By Sean Crose
In order to understand just how prominent a boxing writer ESPNs Dan Rafael is, one need only glance at the endless barrage of criticism other boxing writers fire his way across the internet. Everything from the man’s attitude to his weight is employed as a source of scorn and mockery. I write this not to defend or attack the man, however, but rather to illustrate a point: that Dan Rafael is relevant in the boxing business. If he weren’t, no one would care to attack him.
Make no mistake about it, when Rafael posts something, people take notice. And what he posted the other day was something worth noting indeed. In a blog titled “Canelo Headed Back To HBO?” Rafael quoted Golden Boy Promotions vice president Eric Gomez as saying that Canelo Alvarez will not do the pay per view thing his next fight. What’s more, Gomez (via Rafael) claimed that Alvarez is open to fighting on HBO.
So what did Rafael make of all this? “It leads me to believe,” he wrote, “without question, that Alvarez is likely headed back to HBO for his next fight.” But that wasn’t all. “I believe,” Rafael added, “it would be part of a deal that would also lock Alvarez into HBO for multiple fights.” One of those fights, of course, would possibly be a superbout with current middleweight king, Miguel Cotto.
Make no mistake about it, the Cold War between HBO and Golden Boy is melting faster than most would have probably predicted now that Golden Boy head honcho Oscar De Lay Hoya has shown longtime CEO Richard Schaefer the door. First came the stunning news of this November’s Bernard Hopkins – Sergey Kovalev fight. And now this.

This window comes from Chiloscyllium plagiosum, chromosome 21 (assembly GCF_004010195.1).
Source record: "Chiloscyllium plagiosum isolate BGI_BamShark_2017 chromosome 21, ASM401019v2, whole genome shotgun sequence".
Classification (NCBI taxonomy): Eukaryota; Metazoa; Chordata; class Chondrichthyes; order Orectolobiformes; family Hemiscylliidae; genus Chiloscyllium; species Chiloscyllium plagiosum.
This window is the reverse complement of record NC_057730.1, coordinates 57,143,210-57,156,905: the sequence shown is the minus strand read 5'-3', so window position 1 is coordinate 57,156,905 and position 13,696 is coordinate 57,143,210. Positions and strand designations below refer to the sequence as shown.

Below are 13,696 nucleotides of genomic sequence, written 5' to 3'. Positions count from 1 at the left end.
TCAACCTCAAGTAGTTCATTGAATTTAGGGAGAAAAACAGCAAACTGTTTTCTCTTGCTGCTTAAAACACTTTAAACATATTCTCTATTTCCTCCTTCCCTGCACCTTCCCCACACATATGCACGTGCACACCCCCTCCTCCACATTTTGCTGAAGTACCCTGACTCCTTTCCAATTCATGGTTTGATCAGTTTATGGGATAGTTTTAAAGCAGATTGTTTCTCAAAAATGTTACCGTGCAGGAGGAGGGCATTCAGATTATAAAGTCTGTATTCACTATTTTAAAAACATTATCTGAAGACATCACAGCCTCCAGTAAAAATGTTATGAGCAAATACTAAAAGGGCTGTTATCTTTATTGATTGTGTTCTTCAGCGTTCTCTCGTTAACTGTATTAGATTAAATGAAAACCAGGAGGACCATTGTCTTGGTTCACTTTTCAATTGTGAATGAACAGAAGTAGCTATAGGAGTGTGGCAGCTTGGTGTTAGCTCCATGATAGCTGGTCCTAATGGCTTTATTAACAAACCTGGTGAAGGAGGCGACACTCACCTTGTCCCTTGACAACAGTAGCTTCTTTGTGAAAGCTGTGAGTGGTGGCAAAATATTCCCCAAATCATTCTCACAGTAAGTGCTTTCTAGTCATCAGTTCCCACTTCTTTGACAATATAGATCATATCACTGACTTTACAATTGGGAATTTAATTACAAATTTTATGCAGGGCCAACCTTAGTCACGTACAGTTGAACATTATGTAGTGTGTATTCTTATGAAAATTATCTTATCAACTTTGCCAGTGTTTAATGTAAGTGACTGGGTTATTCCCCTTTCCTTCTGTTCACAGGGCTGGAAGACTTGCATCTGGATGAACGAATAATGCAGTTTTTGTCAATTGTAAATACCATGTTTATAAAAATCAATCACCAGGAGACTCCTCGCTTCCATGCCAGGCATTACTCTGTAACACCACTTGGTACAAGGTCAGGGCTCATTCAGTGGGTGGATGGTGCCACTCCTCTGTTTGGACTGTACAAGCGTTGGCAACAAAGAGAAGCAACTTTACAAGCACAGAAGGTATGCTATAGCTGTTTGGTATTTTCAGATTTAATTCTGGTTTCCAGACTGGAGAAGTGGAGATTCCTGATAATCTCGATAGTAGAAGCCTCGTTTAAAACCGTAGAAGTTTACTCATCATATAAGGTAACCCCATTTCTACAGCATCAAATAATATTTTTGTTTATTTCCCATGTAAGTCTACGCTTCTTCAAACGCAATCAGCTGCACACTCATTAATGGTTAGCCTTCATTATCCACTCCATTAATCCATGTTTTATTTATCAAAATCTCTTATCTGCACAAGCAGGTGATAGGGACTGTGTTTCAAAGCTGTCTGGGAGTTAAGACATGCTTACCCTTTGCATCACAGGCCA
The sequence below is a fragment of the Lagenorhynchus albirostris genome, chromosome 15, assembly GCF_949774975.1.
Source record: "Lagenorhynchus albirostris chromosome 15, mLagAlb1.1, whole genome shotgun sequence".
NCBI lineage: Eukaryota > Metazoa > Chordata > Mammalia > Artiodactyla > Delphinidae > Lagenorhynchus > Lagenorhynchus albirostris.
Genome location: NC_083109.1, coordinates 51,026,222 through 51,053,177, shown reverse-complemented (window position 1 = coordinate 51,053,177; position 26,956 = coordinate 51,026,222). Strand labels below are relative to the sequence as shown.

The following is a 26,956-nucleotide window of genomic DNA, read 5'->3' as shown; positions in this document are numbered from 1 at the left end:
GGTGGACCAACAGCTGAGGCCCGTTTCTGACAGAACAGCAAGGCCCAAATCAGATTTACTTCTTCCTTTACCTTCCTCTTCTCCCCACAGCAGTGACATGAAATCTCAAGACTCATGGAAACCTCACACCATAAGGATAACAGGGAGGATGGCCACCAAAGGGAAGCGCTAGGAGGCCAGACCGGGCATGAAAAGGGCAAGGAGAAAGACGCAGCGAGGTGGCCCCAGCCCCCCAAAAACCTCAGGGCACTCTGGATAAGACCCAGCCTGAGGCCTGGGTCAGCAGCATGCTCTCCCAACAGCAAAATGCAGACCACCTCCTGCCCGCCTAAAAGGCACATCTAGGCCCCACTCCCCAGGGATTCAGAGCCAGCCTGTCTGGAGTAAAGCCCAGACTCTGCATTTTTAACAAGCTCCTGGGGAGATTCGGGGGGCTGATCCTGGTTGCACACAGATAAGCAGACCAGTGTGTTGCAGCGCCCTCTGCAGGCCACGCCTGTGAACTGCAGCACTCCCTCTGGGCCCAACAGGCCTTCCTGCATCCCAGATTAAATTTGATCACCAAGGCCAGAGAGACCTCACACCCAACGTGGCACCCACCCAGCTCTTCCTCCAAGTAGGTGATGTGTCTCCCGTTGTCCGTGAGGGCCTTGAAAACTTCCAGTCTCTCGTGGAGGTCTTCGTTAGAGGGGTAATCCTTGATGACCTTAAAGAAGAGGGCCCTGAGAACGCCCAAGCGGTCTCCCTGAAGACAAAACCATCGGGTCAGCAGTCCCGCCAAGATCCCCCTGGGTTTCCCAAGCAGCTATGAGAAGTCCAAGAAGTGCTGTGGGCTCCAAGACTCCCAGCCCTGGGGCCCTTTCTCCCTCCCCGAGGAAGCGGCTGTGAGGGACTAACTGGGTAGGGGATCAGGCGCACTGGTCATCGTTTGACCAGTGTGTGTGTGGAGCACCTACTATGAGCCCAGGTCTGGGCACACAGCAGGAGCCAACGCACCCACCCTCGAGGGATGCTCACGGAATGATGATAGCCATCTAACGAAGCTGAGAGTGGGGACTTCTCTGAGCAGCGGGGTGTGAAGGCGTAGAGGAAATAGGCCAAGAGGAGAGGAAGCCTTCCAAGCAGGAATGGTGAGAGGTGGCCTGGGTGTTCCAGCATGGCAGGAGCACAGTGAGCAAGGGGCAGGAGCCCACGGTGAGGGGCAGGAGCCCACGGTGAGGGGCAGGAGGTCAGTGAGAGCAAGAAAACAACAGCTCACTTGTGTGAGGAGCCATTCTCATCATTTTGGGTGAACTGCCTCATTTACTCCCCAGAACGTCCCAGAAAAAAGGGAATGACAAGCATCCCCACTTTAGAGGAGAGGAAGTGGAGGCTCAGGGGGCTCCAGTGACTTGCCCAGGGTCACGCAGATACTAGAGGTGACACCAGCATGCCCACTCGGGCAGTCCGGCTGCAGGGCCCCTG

It’s almost worth wondering at this point if Showtime, HBOs great rival, will now have to work exclusively with Al Haymon fighters (Alvarez isn’t part of Haymon’s vast stable). If that ends up being the case, Showtime may well have a problem on its hands. For, although Haymon has some of the biggest names in the game at his disposal, it’s been argued that he employs a low risk, high reward strategy for his star fighters.
That may work fine with boxing’s new breed of fan, who prefers the vicarious thrill of watching big names get big paychecks for little work, but it might not wash with the rest of boxing’s paying audience. If a scenario arises where HBO is presenting bouts like Alvarez-Kirkland while Showtime is still feeding the world bouts of the Garcia-Salka variety, Showtime Boxing is going to start looking like a joke.
Of course Rafael made it clear that Showtime is still in the running to broadcast Alvarez’ next fight and that the network might indeed cough up the money to do so. It’s common knowledge around the fight world, however, that an Alvarez-Cotto fight is a tantalizing possibility…and Cotto’s an HBO man. In short, the most lucrative fight out there for Alvarez at the moment might be a match with Cotto, a guy who’s pretty much been using HBO as his home.
Boxing being boxing, however, one truly never does know how things may turn out. Perhaps a potential Alvarez-HBO deal will fall through. Perhaps either Alvarez or Cotto will be stunned in their upcoming fights. Perhaps the unthinkable will happen and Haymon will make amends with HBO (hey, I said it was unthinkable).
The one predictable thing about the fight game, of course, is that it’s forever unpredictable. Who, after all, ever thought Hopkins would be fighting Kovalev this fall? Who, furthermore, had ever dreamed that a kid named Chris Algieri would somehow be in the main event on a pay per view card? Boxing may be a strange business, but right now a possible HBO-Alvarez deal doesn’t seem strange at all.